Shares of UK-listed oil field services companies slumped dramatically yesterday over concerns linked to bribery, corruption and money laundering emerged.
The worst hit was Petrofac, which suspended its chief operating officer, Marwan Chedid following a probe by Britain’s fraud squad.
The Serious Fraud Office (SFO) announced earlier this month that it is investigating the firm’s activities under suspicion of “bribery, corruption and money laundering” in relation to oil contractor Unaoil.
Petrofac said yesterday on Thursday that Mr Chedid and chief executive Ayman Asfari had been arrested by the SFO and later released without charge.
Mr Chedid has now been suspended and, as a consequence, resigned from the board.
Petrofac took a £635million hit to its value yesterday, as shares slumped almost 30% to 430.8p.
Wood Group and Amec Foster Wheeler also saw shares close down – 4.2% and 5.6%, respectively – after a recent prospectus on the two firms’ £2.2billion merger revealed dealings with Unaoil.
According to the prospectus, Amec has handed information about dealings involving Unaoil to the SFO, and is co-operating with Unaoil investigations in the US.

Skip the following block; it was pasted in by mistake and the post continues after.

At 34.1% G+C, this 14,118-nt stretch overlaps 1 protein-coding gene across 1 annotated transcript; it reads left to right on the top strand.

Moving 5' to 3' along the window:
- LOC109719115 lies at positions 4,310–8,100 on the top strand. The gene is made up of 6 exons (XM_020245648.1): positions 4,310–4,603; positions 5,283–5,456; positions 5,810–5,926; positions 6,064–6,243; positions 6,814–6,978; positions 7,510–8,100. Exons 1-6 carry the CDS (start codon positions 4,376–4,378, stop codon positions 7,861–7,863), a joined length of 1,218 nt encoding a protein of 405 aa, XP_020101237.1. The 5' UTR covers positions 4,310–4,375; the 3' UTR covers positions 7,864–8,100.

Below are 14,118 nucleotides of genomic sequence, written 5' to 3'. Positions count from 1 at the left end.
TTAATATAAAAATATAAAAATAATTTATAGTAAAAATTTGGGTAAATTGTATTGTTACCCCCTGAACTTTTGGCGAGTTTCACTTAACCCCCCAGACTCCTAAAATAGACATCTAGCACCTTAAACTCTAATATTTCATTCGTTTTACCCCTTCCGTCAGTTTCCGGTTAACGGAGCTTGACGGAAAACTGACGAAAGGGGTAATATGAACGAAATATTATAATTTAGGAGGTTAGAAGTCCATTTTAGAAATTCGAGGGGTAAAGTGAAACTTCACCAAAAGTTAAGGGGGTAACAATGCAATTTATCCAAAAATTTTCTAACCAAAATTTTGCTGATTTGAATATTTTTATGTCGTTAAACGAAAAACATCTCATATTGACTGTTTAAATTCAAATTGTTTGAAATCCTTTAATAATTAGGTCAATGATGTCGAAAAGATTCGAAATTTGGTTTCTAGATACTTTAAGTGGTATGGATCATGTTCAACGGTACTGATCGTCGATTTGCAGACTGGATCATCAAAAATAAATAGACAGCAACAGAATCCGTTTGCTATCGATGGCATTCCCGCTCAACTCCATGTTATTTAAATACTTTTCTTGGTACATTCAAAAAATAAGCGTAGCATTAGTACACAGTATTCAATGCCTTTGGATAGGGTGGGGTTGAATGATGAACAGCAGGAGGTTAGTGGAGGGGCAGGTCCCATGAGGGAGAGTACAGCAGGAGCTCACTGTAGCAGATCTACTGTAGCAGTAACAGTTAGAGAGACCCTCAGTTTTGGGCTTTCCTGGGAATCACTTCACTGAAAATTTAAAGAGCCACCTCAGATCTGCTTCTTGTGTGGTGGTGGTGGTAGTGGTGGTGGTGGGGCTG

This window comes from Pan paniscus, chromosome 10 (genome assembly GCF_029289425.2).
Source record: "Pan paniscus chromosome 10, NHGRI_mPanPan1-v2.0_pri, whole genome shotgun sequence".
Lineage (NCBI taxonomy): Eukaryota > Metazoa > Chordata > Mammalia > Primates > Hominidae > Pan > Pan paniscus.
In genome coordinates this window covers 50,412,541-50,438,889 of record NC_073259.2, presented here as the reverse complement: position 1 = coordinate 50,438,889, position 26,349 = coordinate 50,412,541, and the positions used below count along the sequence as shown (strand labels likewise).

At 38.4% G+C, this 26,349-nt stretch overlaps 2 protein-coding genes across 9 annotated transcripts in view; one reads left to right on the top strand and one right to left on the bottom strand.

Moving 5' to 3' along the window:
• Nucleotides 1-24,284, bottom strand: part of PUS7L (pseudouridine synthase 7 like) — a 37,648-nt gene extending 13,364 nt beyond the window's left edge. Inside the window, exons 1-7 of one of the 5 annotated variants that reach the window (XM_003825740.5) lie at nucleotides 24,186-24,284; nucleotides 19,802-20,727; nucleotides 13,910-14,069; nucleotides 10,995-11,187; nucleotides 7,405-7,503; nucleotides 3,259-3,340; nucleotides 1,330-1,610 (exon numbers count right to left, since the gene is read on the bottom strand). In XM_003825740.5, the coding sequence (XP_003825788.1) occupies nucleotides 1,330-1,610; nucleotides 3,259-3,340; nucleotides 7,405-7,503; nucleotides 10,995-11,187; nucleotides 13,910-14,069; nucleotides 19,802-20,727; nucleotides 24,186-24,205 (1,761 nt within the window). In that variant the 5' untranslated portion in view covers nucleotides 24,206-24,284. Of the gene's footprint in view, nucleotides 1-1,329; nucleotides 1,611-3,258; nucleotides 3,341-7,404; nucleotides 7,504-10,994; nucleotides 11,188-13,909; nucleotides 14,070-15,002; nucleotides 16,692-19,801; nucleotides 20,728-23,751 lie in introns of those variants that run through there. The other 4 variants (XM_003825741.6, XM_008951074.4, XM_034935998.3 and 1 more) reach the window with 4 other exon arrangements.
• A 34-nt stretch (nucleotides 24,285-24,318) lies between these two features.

Meanwhile, Wood Group has instigated an internal probe after it found one of its joint ventures made payments to Unaoil.
It said the probe has uncovered no connection to corruption, but the company warned: “Any violation of legal and regulatory requirements identified during the course of these investigations could have a material adverse effect on the business, results of operations and financial condition of the Wood Group and, if the combination completes, the combined group.”
Ken Odeluga, a market analyst at spread betting broker City Index, said: “Wood Group and Amec investors are likely to be wary that investigations may turn up new information that is material enough to delay or perhaps even suspend the tie-up for a lengthy period.”
The SFO last July launched a criminal investigation into Unaoil, a Monaco-based company run by the Ahsani family, in connection with suspected bribery, corruption and money laundering as part of a wider probe into alleged corruption in the global oil industry.
Wood Group declined to comment.
Mr Asfari will continue in his role, although he will not be involved in any matters connected to the investigation, Petrofac said.
Recommended for you
Read the latest opinion pieces from our Energy Voice columnists
- Standardising specifications: a new approach
- OPINION: Victim’s son fears another Piper Alpha is ‘just around the corner’
- OPINION: Contractor lawyers in demand as firms reluctant to return to bloated workforces
- OPINION: Are Electric Vehicles changing BP’s business model?
- OPINION: Where helicopter safety is concerned, regulations matter